Last night was a surprisingly good gig. So good, in fact, that I don't much mind now not seeing the other acts in the Future Days festival (Jape & Dan Deacon, Low and Bonnie 'Prince' Billy). I'd wanted to see Si Schroeder for a while now and didn't much mind who was on the top of the bill. Matmos looked interesting, but a bit like Xiu Xiu last month, I wasn't expecting much. (And like Xiu Xiu, this was Matmos's first visit to Ireland)
Andrew's Lane Theatre (A.L.T.) is a new venue in Dublin. The new hip venue, to be precise. A former play theatre, it's been revamped and redecorated with a new coat of purple paint and - inside and outside - graffiti murals by 'Maser'. It's shockingly hip - but apart from that greasy undercurrent of attitude, it's a perfectly pleasant place to spend an evening. The sound quality was very good - having heard some negative, but generally mixed, reviews on that front - especially as both groups on the bill could be considered audiophilic.
Si Schroeder, in the form of his debut album Coping Mechanisms, is one of the most talented and interesting Irish electronic/alternative artist around today. It's a sort of 'fits between' (for me) Xiu Xiu, Lungfish and My Bloody Valentine.
A review on another blog of his support slot for DeVotchKa was unimpressed by his solo show. I was hoping myself for the full band, as that's the way it works on the record and because live videos I had seen (such as this one for 'Lavendermist') with the band were indeed quite impressive.
As it happened, he came on stage for his first song alone. Normally I'm not too receptive to that sort of thing, but considering as well that the last solo guitar player I saw performing was Lou Barlow, I found nothing to complain about. I'm not sure what the song was - I've heard it before, I think - but he played well, attentively, even locking into a breakdown groove on his semi-acoustic. Then the full band came on, and they played a series of songs from Coping Mechanisms - 'C4' I think, 'Lavendermist', 'The Reluctant Aviator' and 'Eyes Wide' - followed by a couple of new songs. The latter were quite interesting; one with metallic, swiping guitar played off against a drum roll, another with waves of shoegaze-y guitar glancing off repeated waves of drums.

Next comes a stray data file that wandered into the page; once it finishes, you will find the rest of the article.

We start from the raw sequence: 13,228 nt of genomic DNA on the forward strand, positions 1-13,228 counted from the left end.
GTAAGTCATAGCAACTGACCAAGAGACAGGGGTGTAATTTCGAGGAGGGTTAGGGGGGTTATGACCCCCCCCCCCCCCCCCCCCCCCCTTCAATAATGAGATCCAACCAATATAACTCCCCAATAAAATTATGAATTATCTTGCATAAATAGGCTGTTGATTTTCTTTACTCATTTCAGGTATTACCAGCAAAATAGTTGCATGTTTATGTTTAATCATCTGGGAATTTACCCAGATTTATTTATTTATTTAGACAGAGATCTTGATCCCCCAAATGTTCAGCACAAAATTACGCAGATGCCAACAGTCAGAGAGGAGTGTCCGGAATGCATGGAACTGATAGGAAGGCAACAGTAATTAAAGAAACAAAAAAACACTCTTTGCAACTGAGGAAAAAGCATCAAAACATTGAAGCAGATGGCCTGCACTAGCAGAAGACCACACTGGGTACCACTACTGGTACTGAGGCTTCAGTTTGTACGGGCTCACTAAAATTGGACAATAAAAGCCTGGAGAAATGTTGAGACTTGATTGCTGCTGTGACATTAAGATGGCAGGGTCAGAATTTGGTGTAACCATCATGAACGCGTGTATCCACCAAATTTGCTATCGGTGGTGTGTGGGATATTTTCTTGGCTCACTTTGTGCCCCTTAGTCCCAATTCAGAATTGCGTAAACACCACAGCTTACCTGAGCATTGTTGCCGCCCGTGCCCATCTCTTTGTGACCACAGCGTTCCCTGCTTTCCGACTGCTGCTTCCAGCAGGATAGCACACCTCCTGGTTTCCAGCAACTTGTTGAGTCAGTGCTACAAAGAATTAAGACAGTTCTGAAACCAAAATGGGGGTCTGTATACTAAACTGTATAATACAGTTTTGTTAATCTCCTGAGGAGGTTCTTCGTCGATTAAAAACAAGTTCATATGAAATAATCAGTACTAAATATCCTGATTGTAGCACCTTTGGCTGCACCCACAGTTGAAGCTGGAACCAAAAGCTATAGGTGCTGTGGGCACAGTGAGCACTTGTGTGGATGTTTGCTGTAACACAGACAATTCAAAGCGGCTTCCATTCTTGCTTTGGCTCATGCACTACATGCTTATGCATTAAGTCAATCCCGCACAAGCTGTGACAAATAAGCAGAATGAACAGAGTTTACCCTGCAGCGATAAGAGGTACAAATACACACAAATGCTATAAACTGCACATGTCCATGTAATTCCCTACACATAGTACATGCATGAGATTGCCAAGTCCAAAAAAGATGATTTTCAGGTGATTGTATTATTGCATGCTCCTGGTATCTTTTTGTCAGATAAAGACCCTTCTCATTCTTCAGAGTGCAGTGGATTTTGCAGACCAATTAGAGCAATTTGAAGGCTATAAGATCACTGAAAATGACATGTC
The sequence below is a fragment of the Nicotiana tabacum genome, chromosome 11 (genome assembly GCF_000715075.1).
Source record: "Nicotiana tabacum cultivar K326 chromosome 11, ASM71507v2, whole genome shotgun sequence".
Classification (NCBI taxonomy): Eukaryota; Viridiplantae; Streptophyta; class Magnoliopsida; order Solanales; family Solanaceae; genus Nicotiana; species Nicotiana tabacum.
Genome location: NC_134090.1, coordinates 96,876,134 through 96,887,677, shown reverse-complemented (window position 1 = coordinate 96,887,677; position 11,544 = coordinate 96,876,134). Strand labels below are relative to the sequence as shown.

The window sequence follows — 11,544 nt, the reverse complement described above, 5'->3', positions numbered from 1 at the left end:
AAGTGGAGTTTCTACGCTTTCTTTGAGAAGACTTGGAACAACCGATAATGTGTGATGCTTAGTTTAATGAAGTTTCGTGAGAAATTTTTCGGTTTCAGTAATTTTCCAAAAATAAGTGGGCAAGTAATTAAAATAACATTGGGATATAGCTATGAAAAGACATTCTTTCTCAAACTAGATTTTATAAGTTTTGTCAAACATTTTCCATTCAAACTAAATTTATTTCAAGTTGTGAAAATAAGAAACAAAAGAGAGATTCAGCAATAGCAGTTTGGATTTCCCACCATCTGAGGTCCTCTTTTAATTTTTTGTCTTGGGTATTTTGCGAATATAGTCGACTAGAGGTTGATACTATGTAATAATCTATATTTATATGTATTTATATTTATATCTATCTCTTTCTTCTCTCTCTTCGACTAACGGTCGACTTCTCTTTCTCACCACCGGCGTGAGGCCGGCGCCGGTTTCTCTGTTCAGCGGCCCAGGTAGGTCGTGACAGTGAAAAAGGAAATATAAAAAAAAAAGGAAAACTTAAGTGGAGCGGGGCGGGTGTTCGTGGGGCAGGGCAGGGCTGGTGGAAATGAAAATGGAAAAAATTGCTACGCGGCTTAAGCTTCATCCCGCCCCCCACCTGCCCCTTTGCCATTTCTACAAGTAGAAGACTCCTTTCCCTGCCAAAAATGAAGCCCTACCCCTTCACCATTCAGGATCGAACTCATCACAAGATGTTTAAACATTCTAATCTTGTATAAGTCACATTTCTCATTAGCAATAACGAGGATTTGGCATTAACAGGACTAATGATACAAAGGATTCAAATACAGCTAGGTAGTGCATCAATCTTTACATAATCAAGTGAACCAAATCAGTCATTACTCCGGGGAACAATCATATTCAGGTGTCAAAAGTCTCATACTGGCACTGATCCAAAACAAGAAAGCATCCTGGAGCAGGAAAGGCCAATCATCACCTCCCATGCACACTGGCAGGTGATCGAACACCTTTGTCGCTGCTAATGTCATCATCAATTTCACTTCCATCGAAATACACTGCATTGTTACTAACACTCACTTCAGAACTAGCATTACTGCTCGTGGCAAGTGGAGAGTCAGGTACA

Permit me, since it was just my birthday, to try and coin a new - to me, anyway - term: post-shoegaze. Because that's what Si Schroeder sounds like to me; the whole waves of sound are there, but only towards the end. The band seem more interested in the quiet parts that lead up to and surround it, though not to any detriment to the end result, which is a seriously impressive and loud experience of ensemble playing. My friend and I worked out that the songs operated on a continous curve, right from finger-picking quiet to shuddering loudness - gradually increasing and never at any time dropping back down. It's a curious dynamic. but one that works to great effect on their songs. And live, which is where a band's sound can take on a really distinctive and vibrant form, it came into its shimmering, blissful own.
Si Schroeder, 'A Little More' (video) and 'The Reluctant Aviator', Airfield Sessions
Si Schroeder, being both singularly impressive and deceptively quite loud, allowed us to retreat from the floor for the interval in happy knowledge of a good gig so far. At this stage, I still didn't know what to expect from Matmos - which is often a good way to go into a show. A San Franciscan duo, who recently moved to Baltimore to continue their work, they seemed rather inexplicable. Their latest album, Supreme Balloons, was released this year and is being stocked in sweetbabyjaysus's record shop 'Under The Mooch' as "their latest offering of found sound scavenger hunt stylized schizophrenic video game soundtrack perfection". The AV Club review wasn't too positive, declaring the songs "jubilant... but slight in a way that suggests much of Supreme Balloon would have been a lot more fun to make than it is to listen to. That certainly applies to an ambient title track that goes nowhere beyond wiggly test-tones for 24 minutes - a long time to go nowhere, no matter the concept." (Reliably astute, an AV Club commenter pointed out that ambient tracks, by definition, aren't meant to go anywhere).